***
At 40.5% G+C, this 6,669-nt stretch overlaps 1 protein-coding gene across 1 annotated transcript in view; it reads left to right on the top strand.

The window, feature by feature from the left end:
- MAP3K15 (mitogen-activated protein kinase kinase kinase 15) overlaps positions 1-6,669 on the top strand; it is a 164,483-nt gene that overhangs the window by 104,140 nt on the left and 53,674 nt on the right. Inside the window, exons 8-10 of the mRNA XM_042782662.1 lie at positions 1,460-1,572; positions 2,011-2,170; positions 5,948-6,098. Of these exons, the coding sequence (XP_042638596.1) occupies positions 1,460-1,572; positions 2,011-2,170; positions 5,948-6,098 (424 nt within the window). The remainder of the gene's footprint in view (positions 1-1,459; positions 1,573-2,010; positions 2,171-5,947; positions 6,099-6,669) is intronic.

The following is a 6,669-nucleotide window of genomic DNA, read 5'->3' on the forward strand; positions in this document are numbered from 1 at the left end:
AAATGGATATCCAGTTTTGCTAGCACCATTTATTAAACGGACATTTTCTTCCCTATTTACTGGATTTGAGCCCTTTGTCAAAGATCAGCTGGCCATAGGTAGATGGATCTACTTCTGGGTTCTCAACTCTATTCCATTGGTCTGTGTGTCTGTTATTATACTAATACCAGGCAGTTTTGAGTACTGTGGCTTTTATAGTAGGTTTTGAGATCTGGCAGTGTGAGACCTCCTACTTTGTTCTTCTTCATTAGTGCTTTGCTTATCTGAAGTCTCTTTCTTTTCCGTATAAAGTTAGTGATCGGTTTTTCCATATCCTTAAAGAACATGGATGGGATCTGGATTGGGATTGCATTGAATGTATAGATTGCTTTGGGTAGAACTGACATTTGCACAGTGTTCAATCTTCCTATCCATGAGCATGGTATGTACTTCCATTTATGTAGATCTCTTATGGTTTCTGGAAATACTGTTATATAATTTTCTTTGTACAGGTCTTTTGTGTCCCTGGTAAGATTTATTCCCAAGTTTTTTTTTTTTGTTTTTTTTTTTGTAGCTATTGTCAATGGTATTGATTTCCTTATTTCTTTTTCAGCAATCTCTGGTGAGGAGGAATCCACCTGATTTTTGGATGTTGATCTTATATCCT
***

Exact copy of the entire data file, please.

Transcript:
At 40.5% G+C, this 6,669-nt stretch overlaps 1 protein-coding gene across 1 annotated transcript in view; it reads left to right on the top strand.

The window, feature by feature from the left end:
- MAP3K15 (mitogen-activated protein kinase kinase kinase 15) overlaps positions 1-6,669 on the top strand; it is a 164,483-nt gene that overhangs the window by 104,140 nt on the left and 53,674 nt on the right. Inside the window, exons 8-10 of the mRNA XM_042782662.1 lie at positions 1,460-1,572; positions 2,011-2,170; positions 5,948-6,098. Of these exons, the coding sequence (XP_042638596.1) occupies positions 1,460-1,572; positions 2,011-2,170; positions 5,948-6,098 (424 nt within the window). The remainder of the gene's footprint in view (positions 1-1,459; positions 1,573-2,010; positions 2,171-5,947; positions 6,099-6,669) is intronic.

The following is a 6,669-nucleotide window of genomic DNA, read 5'->3' on the forward strand; positions in this document are numbered from 1 at the left end:
AAATGGATATCCAGTTTTGCTAGCACCATTTATTAAACGGACATTTTCTTCCCTATTTACTGGATTTGAGCCCTTTGTCAAAGATCAGCTGGCCATAGGTAGATGGATCTACTTCTGGGTTCTCAACTCTATTCCATTGGTCTGTGTGTCTGTTATTATACTAATACCAGGCAGTTTTGAGTACTGTGGCTTTTATAGTAGGTTTTGAGATCTGGCAGTGTGAGACCTCCTACTTTGTTCTTCTTCATTAGTGCTTTGCTTATCTGAAGTCTCTTTCTTTTCCGTATAAAGTTAGTGATCGGTTTTTCCATATCCTTAAAGAACATGGATGGGATCTGGATTGGGATTGCATTGAATGTATAGATTGCTTTGGGTAGAACTGACATTTGCACAGTGTTCAATCTTCCTATCCATGAGCATGGTATGTACTTCCATTTATGTAGATCTCTTATGGTTTCTGGAAATACTGTTATATAATTTTCTTTGTACAGGTCTTTTGTGTCCCTGGTAAGATTTATTCCCAAGTTTTTTTTTTTTGTTTTTTTTTTTGTAGCTATTGTCAATGGTATTGATTTCCTTATTTCTTTTTCAGCAATCTCTGGTGAGGAGGAATCCACCTGATTTTTGGATGTTGATCTTATATCCT